Review: Caribou Cases 36L Pelican Panniers

NOTE: See updated review for a more recent view on these cases

Update 7 December 2014: It is very important to consider that this review very old. Roger (the owner of Caribou Luggage) has notified me that the mounting system is significantly improved. I have removed from consideration my concerns about the original mounting system and left the rest of the review untouched. I believe these are great cases for the right use and it is my sincere hope that the new mounting system solves the original problems I encountered (referenced elsewhere in my blog but not in this review). Other improvements may have been made as well so please check with Caribou Luggage to discuss any concerns after reading this review.

Caribou Cases has converted Pelican cases to motorcycle luggage with the official blessing of the Pelican company (meaning you still get the famous Pelican warranty). Care has been taken to consider the needs of the motorcycle traveler including these features:

  • Quick release latch system with key lock
  • Lock added to each case with a key that matches the quick release system
  • Wire connects the lid to the case to limit how far the lid opens when mounted on the bike
  • Heat shield between the muffler and the case


The convenience of these cases is unparalleled. The lock on a hard case means I feel more comfortable leaving the bike unattended while I wander around strange cities and tourist attractions. The quick release system means I can easily remove the cases to work on the bike or to bring all my luggage indoors.


Packing these cases is easy with the proper preparation. Packing cubes and carefully chosen stuff sacks help enormously. However, the side-load design means it is difficult to squeeze in soft items (sleeping bag, clothes, etc.). The mounting hardware on the back of the case also means that when off the bike, the case cannot be set flat on the ground. These are minor nuisances at worst and quickly fade away into the background.


The pelican cases themselves are undeniably durable beyond any abuse I can dish out. However, the modifications are less than perfect.

The key lock system on the case comes loose over time (because of the KLR vibration) and must be tightened or the case can be opened even when locked.

The mounting hardware was relatively thin metal (NOTE: This has changed in 2014!) and designed such that it can be easily bent and the key lock is designed to pop off in the event of a hard crash. This is designed to protect the luggage, rack, and bike, however field repairs could be difficult. I would prefer a more solid mounting over this pop-off design.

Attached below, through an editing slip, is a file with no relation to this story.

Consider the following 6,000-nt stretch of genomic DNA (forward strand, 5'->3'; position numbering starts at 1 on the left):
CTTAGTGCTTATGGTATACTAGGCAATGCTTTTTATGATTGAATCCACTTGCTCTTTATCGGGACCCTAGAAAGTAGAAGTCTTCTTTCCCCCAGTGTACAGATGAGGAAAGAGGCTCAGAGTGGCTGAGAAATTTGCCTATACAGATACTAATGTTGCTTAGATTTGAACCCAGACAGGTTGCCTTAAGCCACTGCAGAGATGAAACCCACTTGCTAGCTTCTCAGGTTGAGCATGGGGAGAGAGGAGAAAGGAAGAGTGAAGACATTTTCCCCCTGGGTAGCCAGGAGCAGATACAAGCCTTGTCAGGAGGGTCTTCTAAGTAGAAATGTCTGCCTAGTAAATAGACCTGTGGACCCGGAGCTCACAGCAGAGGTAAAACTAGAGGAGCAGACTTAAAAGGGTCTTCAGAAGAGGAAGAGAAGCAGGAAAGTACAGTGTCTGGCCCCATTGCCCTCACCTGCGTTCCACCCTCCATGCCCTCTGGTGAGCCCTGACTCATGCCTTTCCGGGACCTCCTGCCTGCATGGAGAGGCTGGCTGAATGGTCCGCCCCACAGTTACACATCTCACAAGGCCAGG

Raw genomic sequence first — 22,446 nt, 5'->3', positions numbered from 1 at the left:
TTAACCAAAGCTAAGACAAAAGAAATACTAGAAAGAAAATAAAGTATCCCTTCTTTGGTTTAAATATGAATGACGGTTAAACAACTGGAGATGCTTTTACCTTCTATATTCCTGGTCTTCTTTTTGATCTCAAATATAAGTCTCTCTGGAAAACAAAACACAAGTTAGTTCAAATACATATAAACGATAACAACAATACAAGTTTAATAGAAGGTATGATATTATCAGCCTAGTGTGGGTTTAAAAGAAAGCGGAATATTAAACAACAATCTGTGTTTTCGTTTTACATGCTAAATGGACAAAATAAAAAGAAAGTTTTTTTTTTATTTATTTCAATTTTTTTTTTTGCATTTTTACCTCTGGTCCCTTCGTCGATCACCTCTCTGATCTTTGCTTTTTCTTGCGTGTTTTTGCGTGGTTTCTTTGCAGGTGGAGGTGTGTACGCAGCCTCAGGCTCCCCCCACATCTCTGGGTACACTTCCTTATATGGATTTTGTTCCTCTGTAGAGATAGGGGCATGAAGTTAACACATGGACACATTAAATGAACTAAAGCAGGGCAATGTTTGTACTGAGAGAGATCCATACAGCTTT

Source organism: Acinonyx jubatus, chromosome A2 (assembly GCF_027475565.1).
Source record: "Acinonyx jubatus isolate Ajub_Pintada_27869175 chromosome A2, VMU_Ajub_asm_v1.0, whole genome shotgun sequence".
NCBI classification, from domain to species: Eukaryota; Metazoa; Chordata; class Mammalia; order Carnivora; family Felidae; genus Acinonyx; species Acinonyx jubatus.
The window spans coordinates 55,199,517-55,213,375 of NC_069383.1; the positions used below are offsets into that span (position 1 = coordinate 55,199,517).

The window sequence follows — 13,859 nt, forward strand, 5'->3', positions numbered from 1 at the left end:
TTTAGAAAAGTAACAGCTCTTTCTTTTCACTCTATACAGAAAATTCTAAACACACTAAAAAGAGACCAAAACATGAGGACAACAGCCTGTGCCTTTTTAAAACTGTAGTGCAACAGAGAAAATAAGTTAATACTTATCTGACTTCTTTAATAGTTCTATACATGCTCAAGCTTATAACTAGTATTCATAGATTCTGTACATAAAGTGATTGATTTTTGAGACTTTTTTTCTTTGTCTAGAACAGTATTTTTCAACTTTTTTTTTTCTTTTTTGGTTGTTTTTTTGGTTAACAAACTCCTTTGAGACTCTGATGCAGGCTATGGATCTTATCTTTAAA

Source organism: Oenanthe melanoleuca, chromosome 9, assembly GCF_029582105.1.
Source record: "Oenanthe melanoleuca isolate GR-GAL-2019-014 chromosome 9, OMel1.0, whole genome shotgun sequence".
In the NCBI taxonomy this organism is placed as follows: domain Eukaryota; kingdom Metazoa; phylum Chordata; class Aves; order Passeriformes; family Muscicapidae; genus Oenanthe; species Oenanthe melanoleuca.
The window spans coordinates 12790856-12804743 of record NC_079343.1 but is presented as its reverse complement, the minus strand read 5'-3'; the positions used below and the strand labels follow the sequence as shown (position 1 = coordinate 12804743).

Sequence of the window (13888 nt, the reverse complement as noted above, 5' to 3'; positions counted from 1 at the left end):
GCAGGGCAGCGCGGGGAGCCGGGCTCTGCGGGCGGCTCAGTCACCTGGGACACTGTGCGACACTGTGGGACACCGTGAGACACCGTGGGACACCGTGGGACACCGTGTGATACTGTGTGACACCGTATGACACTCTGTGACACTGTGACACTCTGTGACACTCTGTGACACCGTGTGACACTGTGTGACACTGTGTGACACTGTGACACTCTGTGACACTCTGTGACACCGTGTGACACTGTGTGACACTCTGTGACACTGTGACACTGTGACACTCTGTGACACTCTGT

The straps that limit how far the lid opens are easily snapped if too much weight is placed on the lid or if the bike tips over while holding the lid. The solution to this is to use electrical wire which is far stronger than the plastic wire provided with the case, and will slip off at the nut if pulled hard.

I recently talked to the owner of Caribou Cases and he is a fantastic person to work with. He has been improving these cases over the years based on customer feedback. He also provided me with replacement hardware that had been tweaked or is broken, some of it in a better design than the older version I bought a few years ago.


I have examined many other luggage systems in use by other travelers and I’ve found several features I rather like in other systems. Soft bags are lightweight and better suited to off-road conditions. Top-loading boxes can have a removable lid that doubles as a small table. Other box designs provide better lashing locations for extra gear when necessary. Some racks have integrated tool cases (might not be possible on a KLR). A case sitting on a shelf is a lot more sturdy than the system in use on Caribou Cases, but weights considerably more.


At $800, this luggage system is a fantastic deal. The drawbacks are minor and more than compensated by the inexpensive price tag.

Overall Rating:

As of 2014, this is no longer accurate!

I cannot quite say I would choose these cases again simply because I really like some of the other luggage systems I have seen on the road. However, the price durability and ease of use make these a very attractive option I would give serious consideration to in the future.

I will revisit this review later in the trip. At 20k+ miles of use I have a good idea of what I do and do not like about the luggage, but the next few years will be far harder on them than anything I have done so far.

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